Commentary on the current and future state of the field or subfields within science and technology studies. Can include interviews, meditations on particular concepts or methods, biography / autobiography, essays, and other more personal and less formal writings.
Rahul Mukherjee / 09 May, 2016The effects of the Bhopal disaster are still felt, both as health problems and in the discourse of anti-pollution campaigns. Rahul Mukherjee reflects on observations from his research in India, recently published in Science, Technology, and Human Values.
Shobita Parthasarathy / 02 May, 2016We’ve been ignoring two important lessons from the CRISPR/Cas9 patent dispute: patent systems no longer fit the realities of how science works, and patents give their owners significant control over the fate and shape of technologies... The modern patent system was built with individual entrepreneurs and discrete machines in mind. But university-based science is usually incremental and collaborative, driven by the hopes of tenure, promotion, grant funding, respect among colleagues and, if extremely lucky, a major scientific discovery... Despite the enormous power the CRISPR patent holder will have in shaping the development and use of the new technology, we know little about how the Broad or Berkeley will handle it. Both institutions emphasize their commitments to the public interest, and particularly in licensing the technologies widely and cheaply to other nonprofit institutions. But neither has addressed these ethical questions. Will their licensing agreements include language that prevents the use of CRISPR for human gene editing, for instance? Or a requirement that licensees comply with National Institutes of Health guidelines that may emerge, even if those institutions do not use NIH funds?
Aleka Gurel / 12 March, 2016Professor Ulrike Felt, from the University of Vienna, talks to Backchannels about her recent ST&HV article, "Transdisciplinary Sustainability Research in Practice." Felt's team investigated a funding scheme in the area of transdisciplinary sustainability research, and offer a detailed analysis of the imaginaries and expectations on which the funding scheme rests, and how researchers actually practice transdisciplinarity within their respective projects.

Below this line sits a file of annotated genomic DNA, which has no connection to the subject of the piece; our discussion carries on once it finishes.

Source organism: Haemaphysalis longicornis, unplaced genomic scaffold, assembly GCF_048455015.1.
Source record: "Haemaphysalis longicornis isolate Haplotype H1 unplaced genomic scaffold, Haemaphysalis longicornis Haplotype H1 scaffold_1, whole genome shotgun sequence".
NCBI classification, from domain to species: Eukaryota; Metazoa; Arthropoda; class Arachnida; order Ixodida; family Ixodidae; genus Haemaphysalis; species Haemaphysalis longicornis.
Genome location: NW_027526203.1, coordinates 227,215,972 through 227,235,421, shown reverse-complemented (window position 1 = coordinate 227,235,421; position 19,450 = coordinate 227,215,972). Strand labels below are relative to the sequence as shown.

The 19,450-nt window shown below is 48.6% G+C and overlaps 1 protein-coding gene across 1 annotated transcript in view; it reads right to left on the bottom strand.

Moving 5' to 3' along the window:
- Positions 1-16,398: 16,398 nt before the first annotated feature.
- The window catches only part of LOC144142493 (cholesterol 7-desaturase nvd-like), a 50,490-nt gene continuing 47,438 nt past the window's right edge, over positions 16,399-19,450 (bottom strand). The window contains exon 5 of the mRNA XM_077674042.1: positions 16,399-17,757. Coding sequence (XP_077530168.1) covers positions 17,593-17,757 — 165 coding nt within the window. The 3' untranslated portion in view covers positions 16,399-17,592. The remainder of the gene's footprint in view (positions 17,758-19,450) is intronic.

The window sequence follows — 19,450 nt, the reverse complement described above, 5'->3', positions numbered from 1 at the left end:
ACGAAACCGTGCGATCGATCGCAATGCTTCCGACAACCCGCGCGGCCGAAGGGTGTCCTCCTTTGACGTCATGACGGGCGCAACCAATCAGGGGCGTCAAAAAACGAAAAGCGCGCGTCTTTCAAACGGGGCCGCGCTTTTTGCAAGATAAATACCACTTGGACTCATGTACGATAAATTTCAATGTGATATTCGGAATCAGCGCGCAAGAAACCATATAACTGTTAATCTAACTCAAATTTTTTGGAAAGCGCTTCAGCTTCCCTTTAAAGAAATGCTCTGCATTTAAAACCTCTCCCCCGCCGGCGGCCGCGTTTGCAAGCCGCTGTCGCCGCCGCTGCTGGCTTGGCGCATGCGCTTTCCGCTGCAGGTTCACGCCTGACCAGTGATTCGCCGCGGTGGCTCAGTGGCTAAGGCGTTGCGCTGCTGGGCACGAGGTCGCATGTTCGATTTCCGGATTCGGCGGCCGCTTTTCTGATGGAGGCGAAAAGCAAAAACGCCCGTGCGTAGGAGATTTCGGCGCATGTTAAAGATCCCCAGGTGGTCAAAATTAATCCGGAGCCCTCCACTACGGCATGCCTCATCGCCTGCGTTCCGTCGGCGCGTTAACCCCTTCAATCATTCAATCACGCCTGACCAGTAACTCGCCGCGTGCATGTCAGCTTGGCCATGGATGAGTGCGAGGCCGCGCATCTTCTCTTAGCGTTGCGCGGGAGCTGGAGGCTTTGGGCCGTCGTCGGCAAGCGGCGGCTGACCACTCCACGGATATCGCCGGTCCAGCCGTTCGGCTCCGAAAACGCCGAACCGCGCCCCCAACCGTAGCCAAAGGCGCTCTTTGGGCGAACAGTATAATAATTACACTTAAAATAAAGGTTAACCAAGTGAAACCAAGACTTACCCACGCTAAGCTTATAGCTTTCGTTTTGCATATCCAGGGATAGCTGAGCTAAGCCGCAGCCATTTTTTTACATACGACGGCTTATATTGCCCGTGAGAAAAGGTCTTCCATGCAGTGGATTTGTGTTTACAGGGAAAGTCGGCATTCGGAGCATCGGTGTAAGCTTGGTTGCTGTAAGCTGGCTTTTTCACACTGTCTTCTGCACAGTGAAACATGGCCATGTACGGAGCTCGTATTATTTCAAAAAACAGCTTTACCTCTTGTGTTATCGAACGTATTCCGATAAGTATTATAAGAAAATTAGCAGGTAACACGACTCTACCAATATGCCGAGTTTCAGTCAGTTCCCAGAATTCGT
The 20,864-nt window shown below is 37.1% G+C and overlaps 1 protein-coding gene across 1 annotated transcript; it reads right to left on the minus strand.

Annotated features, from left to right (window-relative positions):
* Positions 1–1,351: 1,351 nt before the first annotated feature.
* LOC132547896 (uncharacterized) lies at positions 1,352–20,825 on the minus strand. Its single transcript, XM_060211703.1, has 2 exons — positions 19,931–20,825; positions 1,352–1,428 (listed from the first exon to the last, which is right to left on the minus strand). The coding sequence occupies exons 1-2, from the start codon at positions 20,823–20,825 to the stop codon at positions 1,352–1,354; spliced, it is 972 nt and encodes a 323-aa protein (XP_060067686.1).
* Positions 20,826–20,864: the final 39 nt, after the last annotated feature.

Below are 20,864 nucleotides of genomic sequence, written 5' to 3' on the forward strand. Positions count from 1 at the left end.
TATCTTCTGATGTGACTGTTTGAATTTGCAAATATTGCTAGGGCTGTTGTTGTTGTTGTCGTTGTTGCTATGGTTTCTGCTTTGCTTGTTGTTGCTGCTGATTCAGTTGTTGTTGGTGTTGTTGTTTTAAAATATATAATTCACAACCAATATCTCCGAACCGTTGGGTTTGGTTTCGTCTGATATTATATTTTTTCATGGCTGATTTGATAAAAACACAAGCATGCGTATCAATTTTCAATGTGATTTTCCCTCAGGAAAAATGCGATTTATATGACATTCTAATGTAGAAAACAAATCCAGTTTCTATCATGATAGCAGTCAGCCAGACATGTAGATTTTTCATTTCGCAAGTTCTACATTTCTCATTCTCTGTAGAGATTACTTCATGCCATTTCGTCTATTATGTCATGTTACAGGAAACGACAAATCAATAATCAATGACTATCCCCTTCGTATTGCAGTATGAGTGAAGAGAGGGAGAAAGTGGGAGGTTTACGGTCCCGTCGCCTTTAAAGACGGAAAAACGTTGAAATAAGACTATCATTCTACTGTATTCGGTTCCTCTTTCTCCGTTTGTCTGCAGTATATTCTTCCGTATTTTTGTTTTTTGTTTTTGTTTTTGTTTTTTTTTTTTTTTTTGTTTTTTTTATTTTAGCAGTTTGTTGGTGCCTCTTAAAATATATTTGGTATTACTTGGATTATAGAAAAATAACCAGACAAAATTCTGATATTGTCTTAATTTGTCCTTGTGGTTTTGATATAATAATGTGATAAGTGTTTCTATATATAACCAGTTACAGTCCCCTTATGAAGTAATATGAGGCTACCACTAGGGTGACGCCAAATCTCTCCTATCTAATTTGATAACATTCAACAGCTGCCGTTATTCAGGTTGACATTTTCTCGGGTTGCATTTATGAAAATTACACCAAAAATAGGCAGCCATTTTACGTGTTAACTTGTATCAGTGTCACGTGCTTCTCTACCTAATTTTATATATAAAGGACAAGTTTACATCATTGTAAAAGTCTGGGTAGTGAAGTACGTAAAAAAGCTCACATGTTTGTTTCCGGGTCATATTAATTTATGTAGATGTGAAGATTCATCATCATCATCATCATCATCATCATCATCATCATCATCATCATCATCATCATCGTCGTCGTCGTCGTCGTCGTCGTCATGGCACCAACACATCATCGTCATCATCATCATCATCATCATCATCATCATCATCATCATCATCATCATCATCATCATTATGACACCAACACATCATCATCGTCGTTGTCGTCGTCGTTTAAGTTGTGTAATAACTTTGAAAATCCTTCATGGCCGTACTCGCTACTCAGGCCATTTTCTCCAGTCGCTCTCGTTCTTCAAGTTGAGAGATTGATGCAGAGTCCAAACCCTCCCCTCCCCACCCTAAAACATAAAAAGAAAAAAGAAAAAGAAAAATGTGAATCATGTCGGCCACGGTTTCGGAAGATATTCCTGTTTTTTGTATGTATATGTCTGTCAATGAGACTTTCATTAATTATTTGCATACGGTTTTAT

Heather Shattuck-Heidorn / 29 February, 2016In our opinion piece, we argue that this policy is not likely to achieve that goal for two primary reasons. First, the non-hypothesis-driven study of sex differences in all preclinical research lacks conceptual clarity about just what sex is. ... Second, human sex-linked health disparities may be attributable to sex, gender, and the interaction of the two; focusing solely on sex variables, the mandate presents an impoverished approach to advancing scientific understanding of health disparities between men and women. Highlighting the need for research on gender alongside sex is a critical contribution of feminist science studies scholars.
ElHassan ElSabry / 15 February, 2016In November 2015, the Egyptian government announced an initiative to provide nationwide access to a multitude of knowledge resources (k-12 curricula, scholarly journals, eBooks, educational videos ... etc.) claiming that it is "“the biggest digital library in the world". ElHassan ElSabry, an Egyptian researcher in the field of scholarly communication and Open Access, provides some thoughts on the issue and the project's ability to fulfill its promise.
Abby Kinchy / 30 December, 2015Backchannels interviews Dr. Victor Toom, an anthropologist of scientific practice, about his recent ST&HV article, entitled, “Whose body is it? Technolegal materialization of victims’ bodies and remains after the World Trade Center terrorist attacks.” The paper analyzes how victims’ remains were recovered, identified, repatriated and retained after the terrorist attacks of September 11, 2001. In the interview, Toom shares his experiences interviewing people who lost family members in the WTC disaster. He discusses how his study contributes to STS scholarship on the law and how his research can help to improve responses to family members' needs in the wake of a tragedy.
Erica Carrizo / 19 October, 2015The recovery of the Latin American Thought in Science and Technology in recent years in the region, seeks to analyze the current challenges of science, technology and innovation in Latin America, critically updating the interpretive frameworks developed in Latin America in late 1960 and early 1970. This to contest counter-hegemonic conceptions about science, technology and development that spread globally in the mid-twentieth century. Among the major challenges facing this reenactment, it is, precisely, to banish these hegemonic conceptions that continue to fuel much of the current discussions on Latin American development.
Gary Lee Downey / 13 October, 2015What might I learn from theorizing and practicing transport through print and electronic news media? What happens when teaching becomes opinion, the newspaper’s label for its columns? Could I offer persuasive accounts of localized experiences with technoscience, persuasive in the sense that they nominate alternatives to dominant images that just might travel? And travel by what means? According to what sorts of itineraries?